The ARIEL Instrument Control Unit design

For the M4 Mission Selection Review of the ESA’s Cosmic Vision Program

Abstract

The Atmospheric Remote-sensing Infrared Exoplanet Large-survey mission (ARIEL) (Tinetti et al. 2017) is one of the three present candidates for the ESA M4 (the fourth medium mission) launch opportunity. The proposed Payload (Eccleston et al. 2017; Morgante et al. 2017; Da Deppo et al. 2017) will perform a large unbiased spectroscopic survey from space concerning the nature of exoplanets atmospheres and their interiors to determine the key factors affecting the formation and evolution of planetary systems. ARIEL will observe a large number (> 500) of warm and hot transiting gas giants, Neptunes and super-Earths around a wide range of host star types, targeting planets hotter than 600 K to take advantage of their well-mixed atmospheres. It will exploit primary and secondary transits spectroscopy in the 1.2 − 8μ m spectral range and broad-band photometry in the optical and Near IR (NIR). The main instrument of the ARIEL Payload is the IR Spectrometer (AIRS) (Amiaux et al. 2017) providing low-resolution spectroscopy in two IR channels: C h a n n e l 0 (C H 0) for the 1.95 − 3.90μ m band and C h a n n e l 1 (C H 1) for the 3.90 − 7.80μ m range. It is located at the intermediate focal plane of the telescope (Da Deppo et al. 2016, 2017, 2017) and common optical system and it hosts two IR sensors and two cold front-end electronics (CFEE) for detectors readout, a well defined process calibrated for the selected target brightness and driven by the Payload’s Instrument Control Unit (ICU).

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Notes

  1. 1.

    System Image, Digitizing, Enhancing, Controlling, And Retrieving.

  2. 2.

    A single DCU per channel is foreseen.

  3. 3.

    The mean or χ 2 of the data is computed; deglitching by rejecting samples having a value above a threshold is an option (though not implemented currently).

  4. 4.

    TCU included, Decontamination Mode excluded.

  5. 5.

    Indeed, the DCU SpW I/F link could be replaced with a common and simpler serial I/F, but the former offers the possibility to the CPU to read from and write to directly to the DCU FPGA registers, for remote configuration, thanks to the RMAP protocol.

  6. 6.

    The UT699E LEON3FT UART port is not compatible with the UART/RS485 hosted by the DCU FPGA as it isn’t able to manage the enabling/disabling of the transmission driver as required by the standard RS485 when adopting a single TX/RX line. For this reason, the RS485 bus, is used to interface the DCU FPGA by means of the Data Processing Unit FPGA.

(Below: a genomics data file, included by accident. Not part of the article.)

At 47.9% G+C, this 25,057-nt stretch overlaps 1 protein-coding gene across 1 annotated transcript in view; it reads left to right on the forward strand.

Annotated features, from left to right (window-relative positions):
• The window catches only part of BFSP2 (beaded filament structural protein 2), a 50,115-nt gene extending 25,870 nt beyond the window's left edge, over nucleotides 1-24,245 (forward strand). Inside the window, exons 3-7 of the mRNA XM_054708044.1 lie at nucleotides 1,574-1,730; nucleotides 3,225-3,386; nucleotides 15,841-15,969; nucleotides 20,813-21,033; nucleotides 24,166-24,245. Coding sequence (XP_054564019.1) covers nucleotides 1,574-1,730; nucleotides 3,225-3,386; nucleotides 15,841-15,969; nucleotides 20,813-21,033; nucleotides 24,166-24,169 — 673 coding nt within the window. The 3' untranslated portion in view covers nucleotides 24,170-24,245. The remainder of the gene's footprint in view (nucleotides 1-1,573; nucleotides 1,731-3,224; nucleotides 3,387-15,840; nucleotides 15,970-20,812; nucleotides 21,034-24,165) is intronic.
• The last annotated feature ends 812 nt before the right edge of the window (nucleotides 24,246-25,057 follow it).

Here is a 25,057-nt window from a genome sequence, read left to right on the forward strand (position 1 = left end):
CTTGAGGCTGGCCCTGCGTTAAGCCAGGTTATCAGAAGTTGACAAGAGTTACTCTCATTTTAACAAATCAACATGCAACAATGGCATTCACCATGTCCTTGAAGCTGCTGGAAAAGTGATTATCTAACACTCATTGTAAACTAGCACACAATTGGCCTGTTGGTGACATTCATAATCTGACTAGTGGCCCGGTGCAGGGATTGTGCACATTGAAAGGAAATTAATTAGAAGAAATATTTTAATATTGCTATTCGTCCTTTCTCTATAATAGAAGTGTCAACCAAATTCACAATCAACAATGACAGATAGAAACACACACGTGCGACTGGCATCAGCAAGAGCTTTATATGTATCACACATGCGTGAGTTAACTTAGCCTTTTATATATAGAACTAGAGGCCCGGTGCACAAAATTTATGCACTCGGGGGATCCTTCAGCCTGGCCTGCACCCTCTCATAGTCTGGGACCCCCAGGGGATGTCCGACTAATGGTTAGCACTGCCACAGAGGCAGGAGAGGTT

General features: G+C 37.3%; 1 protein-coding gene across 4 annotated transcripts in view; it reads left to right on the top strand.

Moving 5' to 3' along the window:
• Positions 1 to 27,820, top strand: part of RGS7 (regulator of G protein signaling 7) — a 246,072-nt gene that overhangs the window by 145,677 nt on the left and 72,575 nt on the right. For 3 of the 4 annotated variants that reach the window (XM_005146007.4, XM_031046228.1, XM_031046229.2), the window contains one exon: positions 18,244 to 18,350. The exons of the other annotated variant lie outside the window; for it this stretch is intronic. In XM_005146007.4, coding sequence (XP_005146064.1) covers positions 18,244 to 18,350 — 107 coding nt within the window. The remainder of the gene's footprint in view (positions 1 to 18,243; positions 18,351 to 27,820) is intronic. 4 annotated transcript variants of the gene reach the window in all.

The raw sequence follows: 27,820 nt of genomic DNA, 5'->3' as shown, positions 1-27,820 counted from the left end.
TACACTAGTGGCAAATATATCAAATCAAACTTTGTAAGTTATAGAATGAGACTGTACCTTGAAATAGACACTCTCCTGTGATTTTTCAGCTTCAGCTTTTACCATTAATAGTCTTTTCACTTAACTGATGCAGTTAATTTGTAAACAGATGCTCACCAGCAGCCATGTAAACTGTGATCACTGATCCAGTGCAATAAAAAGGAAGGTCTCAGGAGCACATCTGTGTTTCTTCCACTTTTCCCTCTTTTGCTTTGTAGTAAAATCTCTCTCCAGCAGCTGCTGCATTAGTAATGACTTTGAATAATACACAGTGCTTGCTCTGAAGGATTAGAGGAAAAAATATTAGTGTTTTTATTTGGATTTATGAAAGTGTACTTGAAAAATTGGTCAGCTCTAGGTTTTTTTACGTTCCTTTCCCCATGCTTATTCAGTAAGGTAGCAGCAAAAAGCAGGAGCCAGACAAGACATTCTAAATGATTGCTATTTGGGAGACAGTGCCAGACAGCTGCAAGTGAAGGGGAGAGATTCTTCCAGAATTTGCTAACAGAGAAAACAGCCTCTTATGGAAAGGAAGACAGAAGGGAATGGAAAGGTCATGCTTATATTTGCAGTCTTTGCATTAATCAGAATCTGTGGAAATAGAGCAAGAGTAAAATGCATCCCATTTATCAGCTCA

7. 7.

    Hardware Description Language.

  8. 8.

    Some more bit, beside 16, are needed to represent the quality criteria of the ramps slopes and fitting. AIRS adopts additional 8 bit for the ramp quality criteria definition.

  9. 9.

    It is also foreseen, as baseline, an external signal for synchronization (with TBD frequency, amplitude and overall characteristics) in case the SpW packets time stamping exploiting Time Codes and an internal HW clock were not able to guarantee the needed timing accuracy for scientific data processed and sent to the S/C in quasi real-time.

  10. 10.

    Bi-level Switch Monitor.

  11. 11.

    In order to implement only a high-level SW (ASW) running on the ICU processor (hosted by DPU) in charge of Instrument management, data processing (TBD) and FDIR procedures, this complex solution should be avoided.

  12. 12.

    A spaxel is a set of binned pixels in both spatial and spectral dimensions.

References

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  2. 2.

    Eccleston, P., et al.: The ARIEL payload, Special Issue on ARIEL, Experimental Astronomy (2017)

  3. 3.

    Morgante, G., et al.: The thermal architecture of the ARIEL payload module: design and predictions, Special Issue on ARIEL, Experimental Astronomy (2017)

  4. 4.

    Da Deppo, V., et al.: The Telescope for the ARIEL ESA M4 mission proposal: design and performance, Special Issue on ARIEL, Experimental Astronomy (2017)

  5. 5.

    Amiaux, J., et al.: AIRS, the ARIEL spectrometer, Special Issue on ARIEL, Experimental Astronomy (2017)

  6. 6.

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Acknowledgements

The authors gratefully acknowledge the UKSA/SFTC, the European Research Council (ERC) for the founded project ExoLights (617119), the Italian Space Agency for the financial contribution to the ARIEL project in the framework of the ASI-INAF agreement 2015-038-R.0 and the Spanish Ministry of Economy and Competitiveness (MINECO) for the support through grants ESP2014-57495C2-2-R and ESP2016-80435-C2-1-R. Many thanks also to CGS/OHB Italy for the help to the DCU board design.

Finally, a special thank to the European Space Agency for the support provided by the ARIEL Study Team.

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Correspondence to M. Focardi.

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Focardi, M., Pace, E., Farina, M. et al. The ARIEL Instrument Control Unit design. Exp Astron 46, 1–30 (2018). https://doi.org/10.1007/s10686-017-9560-3

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Keywords

  • Exoplanets atmospheres
  • Infrared spectrometer
  • Payload electronics
  • Instrument control unit
  • On-Board SW